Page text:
Novel modulation schemes have been considered to improve the performance of saturated SOAs. Recently, significant reduction of cross-gain modulation in the SOA was successfully demonstrated for wavelength-division multiplexed (WDM) transmission with return-to-zero differential phase-shift keying (RZ-DPSK), see P. S. Cho and J. B. Khurgin, “Suppression of cross-gain modulation in SOA using RZ-DPSK modulation format,” IEEE Photon. Technol. Lett., vol. 15, pp. 162-164, 2003. However, no prior art schemes have proposed employing a deeply saturated SOA as an optical power limiting amplifier to rapidly equalize the power of an optical signal.

SUMMARY OF THE INVENTION

The present invention provides a method for optical amplification. The method includes generating a phase-shift keyed optical signal and propagating the optical signal through a semiconductor optical amplifier in deep saturation to automatically adjust, limit or regulate the amplified optical power to a predetermined or desired level, (e.g. the saturation output power of the SOA).

A channel power equalizer is also provided including a demultiplexer for demultiplexing an optical signal comprising a plurality of channels employing phase-shift keying, a multiplexer for multiplexing the plurality of optical channels, and a plurality of semiconductor optical amplifiers coupled to the demultiplexer and the multiplexer and adapted to provide optical power equalization of the plurality of channels.

BRIEF DESCRIPTION OF THE DRAWING

FIG. 1 is a diagram showing an SOA in accordance with aspects of the present invention;

FIG. 2 is a plot showing gain saturation characteristics of an SOA;

FIG. 3 is a schematic diagram of an experimental setup of an optical communication system in accordance with aspects of the invention;

FIGS. 4 a-p show the eye diagrams of received optical signals of different modulation formats at various input powers;

FIG. 5 shows an optical power spectra at the output of an SOA with different SOA input power levels;

FIG. 6 shows measured receiver sensitivities of different modulation formats at various SOA input power levels;

FIG. 7 shows the measured receiver sensitivities of the RZ-DPSK signal amplified by the SOA with input powers of −18 dBm, −10 dBm, −3 dBm, and +4 dBm;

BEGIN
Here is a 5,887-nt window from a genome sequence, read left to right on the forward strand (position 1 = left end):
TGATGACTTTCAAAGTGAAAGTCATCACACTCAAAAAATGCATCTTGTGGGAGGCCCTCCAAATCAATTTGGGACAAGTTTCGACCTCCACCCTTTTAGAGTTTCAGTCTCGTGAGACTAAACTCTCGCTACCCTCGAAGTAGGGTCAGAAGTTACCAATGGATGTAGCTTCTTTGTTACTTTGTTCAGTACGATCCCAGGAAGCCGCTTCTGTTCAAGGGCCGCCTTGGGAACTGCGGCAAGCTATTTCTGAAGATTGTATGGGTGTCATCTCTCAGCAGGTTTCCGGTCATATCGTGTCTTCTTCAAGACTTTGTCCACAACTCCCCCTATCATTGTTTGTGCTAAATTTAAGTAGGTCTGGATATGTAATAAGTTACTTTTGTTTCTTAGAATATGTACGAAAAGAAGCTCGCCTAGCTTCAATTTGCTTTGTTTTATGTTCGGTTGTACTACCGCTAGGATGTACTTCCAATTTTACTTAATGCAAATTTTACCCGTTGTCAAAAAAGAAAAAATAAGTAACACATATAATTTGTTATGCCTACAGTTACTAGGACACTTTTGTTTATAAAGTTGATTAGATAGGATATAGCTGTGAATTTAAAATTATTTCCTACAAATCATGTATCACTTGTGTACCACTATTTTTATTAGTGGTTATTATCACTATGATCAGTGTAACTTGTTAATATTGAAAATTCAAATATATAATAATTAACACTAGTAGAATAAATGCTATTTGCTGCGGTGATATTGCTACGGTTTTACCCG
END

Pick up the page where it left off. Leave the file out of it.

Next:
FIG. 8 is a diagram of an embodiment of a gain equalizer according to the invention; and

FIG. 9 is a diagram of an embodiment of an optical add/drop multiplexer with power equalization function according to the invention.

DETAILED DESCRIPTION OF THE INVENTION

The present invention provides a method and apparatus for processing and amplifying of optical signals using semiconductor optical amplifiers (SOA). FIG. 1 shows a semiconductor optical amplifier according to aspects of the invention. A deeply saturated semiconductor optical amplifier (SOA) 100 is used to amplify an input optical signal that is a return-to-zero differential phase-shift keying signal (RZ-DPSK). The RZ pulses preferably have a duty cycle of 50% or less. The bit rate is typically 10 Gb/s (or 40 Gb/s), which corresponds to a bit period of 100 ps (or 25 ps). The SOA preferably has a gain recovery time that is larger than the bit period.

According to the teachings of the prior art, it is understood that SOAs operating in the deep saturation regime perform poorly with conventional on-off keying (OOK) signals, resulting in severe waveform distortions or pattern effects due to the fast gain dynamics of the SOA. However, according to aspects of the present, a deeply saturated SOA is used to provide efficient optical power amplification and/or power equalization of RZ-DPSK signals.

Unlike conventional OOK signals, a DPSK signal encodes the binary information in the relative phase-shift between two adjacent light pulses, for example, a digital “1” is represented by a π phase-shift and a digital “0” is represented by no phase-shift. Consequently, the intensity profile of an RZ-DPSK signal is independent of the binary information it carries (i.e. a data independent intensity profile), and the pattern effect in an SOA can be eliminated even in the deep saturation regime.

It is to be understood that the present invention can be applied using other modulation formats including, for example, the DPSK variant known as π/2-DPSK, regardless of RZ or NRZ, while providing the same advantages of data-independent intensity profile signals (see X. Wei, et al., “Optical π/2-DPSK and its tolerance to filtering and polarization-mode dispersion”, IEEE Photonics Technology Letters, Vol. 15, pp. 1639-1641, 2003, which is incorporated herein by reference). Another modulation format with a data-independent intensity profile, which may be use in accordance with the present invention is return-to-zero differential quadrature phase-shift keying (RZ-DQPSK).